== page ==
The extent and influence of polar sea ice

Sea ice influences the rest of the polar climate system in multiple ways: limiting ocean/atmosphere exchanges of heat, mass and momentum; reflecting solar radiation back toward space; and exerting a wide range of influences on polar weather and polar ecosystems (see, for example, Parkinson, 2004; Serreze and Barry, 2005). Sea ice spreads over a significant area of each polar region, globally exceeding the 17.8 million km2 area of South America throughout the year (see Figures 4.1 and 4.2 and Plates 1 and 2). Because of this large spatial expanse and the absence of permanent settlements on the ice, there was no feasible means of

(a) Northern Hemisphere (b) Southern Hemisphere

(a) Northern Hemisphere (b) Southern Hemisphere

Figure 4.1 February sea ice coverage averaged over the 26 years 1979-2004, for (a) the Northern Hemisphere, and (b) the Southern Hemisphere (see Plate 1 for color version)

Note: Mid-winter in the Northern Hemisphere and mid-summer in the Southern Hemisphere, February, averaged over 1979—2004, had sea ice covering 15.2 million km2 of the north polar region and 3.0 million km2 of the south polar region, for a global total of 18.2 million km2, exceeding the 17.8 million km2 area of South America. The sea ice concentration (per cent areal ice coverage) is derived from data from the satellite-borne SMMR and SSMI passive-microwave instruments. No data are available poleward of 87.6°N from either sensor, and only the SSMI data are available between 84.6°N and 87.6°N; hence the former region is presented in black, representing missing data, and the latter region only incorporates data for the 17 years 1988-2004.

obtaining frequent, large-scale records of sea ice coverage before the satellite era. As a result, our consistent large-scale sea ice records extend back only to the 1970s, greatly limiting the database available for climate studies.

On the positive side, the satellite record of sea ice is particularly robust. This is because sea ice is well observed from space with a technology, specifically passive-microwave radiometry, that allows near-global data coverage almost daily, irrespective of sunlight conditions and of most cloud conditions. The multichannel satellite passive-microwave data record extends back to late October 1978, with some lesser-quality, single-channel data also available for much of the period 1973-1976.

The key satellite passive-microwave instruments used for examining sea ice changes in the Arctic and Antarctic since the late 1970s are the Scanning

Changes in Polar Sea Ice Coverage 51 (a) Northern Hemisphere (b) Southern Hemisphere

Changes in Polar Sea Ice Coverage 51 (a) Northern Hemisphere (b) Southern Hemisphere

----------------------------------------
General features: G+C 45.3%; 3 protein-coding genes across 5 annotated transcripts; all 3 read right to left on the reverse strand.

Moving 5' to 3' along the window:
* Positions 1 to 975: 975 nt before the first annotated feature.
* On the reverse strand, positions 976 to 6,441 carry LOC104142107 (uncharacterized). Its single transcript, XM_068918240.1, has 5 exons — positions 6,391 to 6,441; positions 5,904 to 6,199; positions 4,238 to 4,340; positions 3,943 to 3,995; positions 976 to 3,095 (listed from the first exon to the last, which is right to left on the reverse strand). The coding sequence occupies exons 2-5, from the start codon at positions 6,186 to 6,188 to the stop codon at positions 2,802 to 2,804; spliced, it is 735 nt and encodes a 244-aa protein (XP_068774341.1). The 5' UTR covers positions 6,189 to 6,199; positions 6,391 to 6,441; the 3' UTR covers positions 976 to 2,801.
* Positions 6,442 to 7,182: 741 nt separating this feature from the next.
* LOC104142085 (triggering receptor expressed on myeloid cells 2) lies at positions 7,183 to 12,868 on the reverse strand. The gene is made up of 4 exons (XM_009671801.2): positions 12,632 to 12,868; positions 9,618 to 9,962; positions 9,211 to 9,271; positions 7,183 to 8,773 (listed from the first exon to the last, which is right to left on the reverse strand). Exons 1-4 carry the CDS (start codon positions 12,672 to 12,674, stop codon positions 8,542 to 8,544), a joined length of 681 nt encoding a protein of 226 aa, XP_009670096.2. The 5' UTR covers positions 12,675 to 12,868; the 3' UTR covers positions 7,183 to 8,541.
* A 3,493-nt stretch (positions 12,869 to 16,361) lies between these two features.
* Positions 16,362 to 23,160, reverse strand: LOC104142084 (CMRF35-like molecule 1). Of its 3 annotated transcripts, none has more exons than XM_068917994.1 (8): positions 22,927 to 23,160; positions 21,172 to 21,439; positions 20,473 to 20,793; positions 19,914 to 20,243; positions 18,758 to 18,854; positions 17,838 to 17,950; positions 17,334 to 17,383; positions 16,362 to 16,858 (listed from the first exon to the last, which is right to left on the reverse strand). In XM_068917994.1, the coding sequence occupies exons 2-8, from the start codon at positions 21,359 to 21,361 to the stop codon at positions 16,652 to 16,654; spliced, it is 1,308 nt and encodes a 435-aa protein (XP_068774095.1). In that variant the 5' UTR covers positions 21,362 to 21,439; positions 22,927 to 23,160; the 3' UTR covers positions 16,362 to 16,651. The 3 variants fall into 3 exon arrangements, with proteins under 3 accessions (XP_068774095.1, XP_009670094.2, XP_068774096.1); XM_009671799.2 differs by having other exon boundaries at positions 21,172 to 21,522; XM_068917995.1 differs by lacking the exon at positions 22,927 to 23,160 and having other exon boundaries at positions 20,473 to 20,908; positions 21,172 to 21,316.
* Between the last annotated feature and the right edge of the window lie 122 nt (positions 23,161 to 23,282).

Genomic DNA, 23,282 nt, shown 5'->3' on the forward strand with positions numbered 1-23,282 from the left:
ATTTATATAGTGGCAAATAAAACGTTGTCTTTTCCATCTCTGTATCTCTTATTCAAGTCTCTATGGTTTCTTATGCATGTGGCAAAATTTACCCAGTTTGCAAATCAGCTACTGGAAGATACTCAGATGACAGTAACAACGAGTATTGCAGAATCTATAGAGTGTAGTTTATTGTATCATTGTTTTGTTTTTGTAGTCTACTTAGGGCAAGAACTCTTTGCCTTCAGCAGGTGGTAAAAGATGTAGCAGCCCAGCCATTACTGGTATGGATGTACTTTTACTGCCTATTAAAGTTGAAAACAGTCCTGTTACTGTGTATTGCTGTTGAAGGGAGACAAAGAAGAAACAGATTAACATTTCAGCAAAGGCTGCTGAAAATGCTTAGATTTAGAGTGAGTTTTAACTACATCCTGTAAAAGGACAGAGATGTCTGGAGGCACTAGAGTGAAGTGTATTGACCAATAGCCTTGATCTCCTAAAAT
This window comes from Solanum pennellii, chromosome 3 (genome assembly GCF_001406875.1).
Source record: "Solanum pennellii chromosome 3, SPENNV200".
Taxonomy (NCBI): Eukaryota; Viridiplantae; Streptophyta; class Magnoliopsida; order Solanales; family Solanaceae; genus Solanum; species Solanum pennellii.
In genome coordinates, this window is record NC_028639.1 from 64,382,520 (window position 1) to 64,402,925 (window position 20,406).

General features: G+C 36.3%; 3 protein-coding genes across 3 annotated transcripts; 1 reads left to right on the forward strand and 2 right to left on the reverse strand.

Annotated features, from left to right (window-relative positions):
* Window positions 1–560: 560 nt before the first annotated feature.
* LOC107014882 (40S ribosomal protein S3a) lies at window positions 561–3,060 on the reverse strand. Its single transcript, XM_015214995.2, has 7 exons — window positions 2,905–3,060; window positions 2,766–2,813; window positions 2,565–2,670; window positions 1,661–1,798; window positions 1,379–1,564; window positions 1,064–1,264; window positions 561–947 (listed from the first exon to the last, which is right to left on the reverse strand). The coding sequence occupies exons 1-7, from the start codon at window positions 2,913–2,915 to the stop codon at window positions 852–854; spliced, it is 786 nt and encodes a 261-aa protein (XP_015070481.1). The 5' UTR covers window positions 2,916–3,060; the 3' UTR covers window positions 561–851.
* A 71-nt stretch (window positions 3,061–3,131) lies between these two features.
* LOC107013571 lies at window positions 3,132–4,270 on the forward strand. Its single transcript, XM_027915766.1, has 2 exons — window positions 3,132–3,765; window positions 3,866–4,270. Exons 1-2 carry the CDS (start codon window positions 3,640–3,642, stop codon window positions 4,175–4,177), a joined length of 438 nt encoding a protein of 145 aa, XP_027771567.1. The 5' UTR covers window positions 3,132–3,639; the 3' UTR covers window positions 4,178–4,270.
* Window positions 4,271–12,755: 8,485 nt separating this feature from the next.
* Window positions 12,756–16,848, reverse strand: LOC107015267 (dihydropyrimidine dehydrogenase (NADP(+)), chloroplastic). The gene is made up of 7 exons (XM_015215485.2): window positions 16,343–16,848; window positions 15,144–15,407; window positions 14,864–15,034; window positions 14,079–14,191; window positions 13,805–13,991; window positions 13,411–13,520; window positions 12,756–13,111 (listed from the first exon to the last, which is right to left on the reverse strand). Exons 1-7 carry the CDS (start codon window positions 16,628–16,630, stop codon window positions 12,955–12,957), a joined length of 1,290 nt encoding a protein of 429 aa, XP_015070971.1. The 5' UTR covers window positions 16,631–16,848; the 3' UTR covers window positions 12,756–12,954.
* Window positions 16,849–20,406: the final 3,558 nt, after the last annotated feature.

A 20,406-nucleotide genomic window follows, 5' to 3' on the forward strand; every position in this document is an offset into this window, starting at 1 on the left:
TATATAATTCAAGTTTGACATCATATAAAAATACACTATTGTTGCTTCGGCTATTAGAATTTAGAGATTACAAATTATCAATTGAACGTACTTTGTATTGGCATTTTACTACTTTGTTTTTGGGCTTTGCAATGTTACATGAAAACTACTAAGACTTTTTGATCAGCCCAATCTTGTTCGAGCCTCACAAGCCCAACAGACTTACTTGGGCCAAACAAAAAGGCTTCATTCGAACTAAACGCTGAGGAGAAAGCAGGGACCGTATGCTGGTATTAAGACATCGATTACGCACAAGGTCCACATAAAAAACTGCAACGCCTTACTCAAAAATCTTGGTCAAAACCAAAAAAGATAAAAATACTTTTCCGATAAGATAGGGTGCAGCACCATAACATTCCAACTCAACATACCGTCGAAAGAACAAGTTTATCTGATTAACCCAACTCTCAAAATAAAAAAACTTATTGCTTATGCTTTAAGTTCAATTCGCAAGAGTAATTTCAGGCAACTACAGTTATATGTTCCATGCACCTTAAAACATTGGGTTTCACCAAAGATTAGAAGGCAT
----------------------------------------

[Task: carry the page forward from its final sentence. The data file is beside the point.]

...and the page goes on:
Figure 4.2 August sea ice coverage averaged over the years 1979-2004, for (a) the Northern Hemisphere, and (b) the Southern Hemisphere (see Plate 2 for color version)

Note: Mid-summer in the Northern Hemisphere and mid-winter in the Southern Hemisphere, August, averaged over 1979—2004, had sea ice covering 7.5 million km2 of the north polar region and 17.5 million km2 of the south polar region, for a global total of 25.0 million km2, exceeding the 24.3 million km2 area of North America. The sea ice concentration is derived from data from the satellite-borne SMMR and SSMI passive-microwave instruments. No data are available poleward of 87.6°N from either sensor, and only the SSMI data are available between 84.6°N and 87.6°N; hence the former region is presented in black, representing missing data, and the latter region only incorporates data for the 17 years 1988—2004.

Multichannel Microwave Radiometer (SMMR) and the Special Sensor Microwave Imager (SSMI). The SMMR was launched in October 1978 on NASA's Nimbus 7 satellite and collected data through mid-August 1987, and the first SSMI was launched in June 1987 on a satellite of the Defense Meteorological Satellite Program (DMSP), with subsequent SSMIs launched on other DMSP satellites. The SMMR/SSMI combination provides a sea ice record from late 1978 until at least 2007. The earlier, single-channel passive-microwave data are primarily from the Electrically Scanning Microwave Radiometer (ESMR), which was launched in December 1972 on the Nimbus 5 satellite and collected data for much of the period 1973-1976. Technical details regarding the ESMR record can be found in Zwally et al (1983) for the Antarctic and in Parkinson et al (1987) for the Arctic; details regarding the SMMR record can be found in Gloersen et al (1992); and details regarding the SMMR/SSMI record and the linking of the SMMR and SSMI time series can be found in Cavalieri et al (1999).

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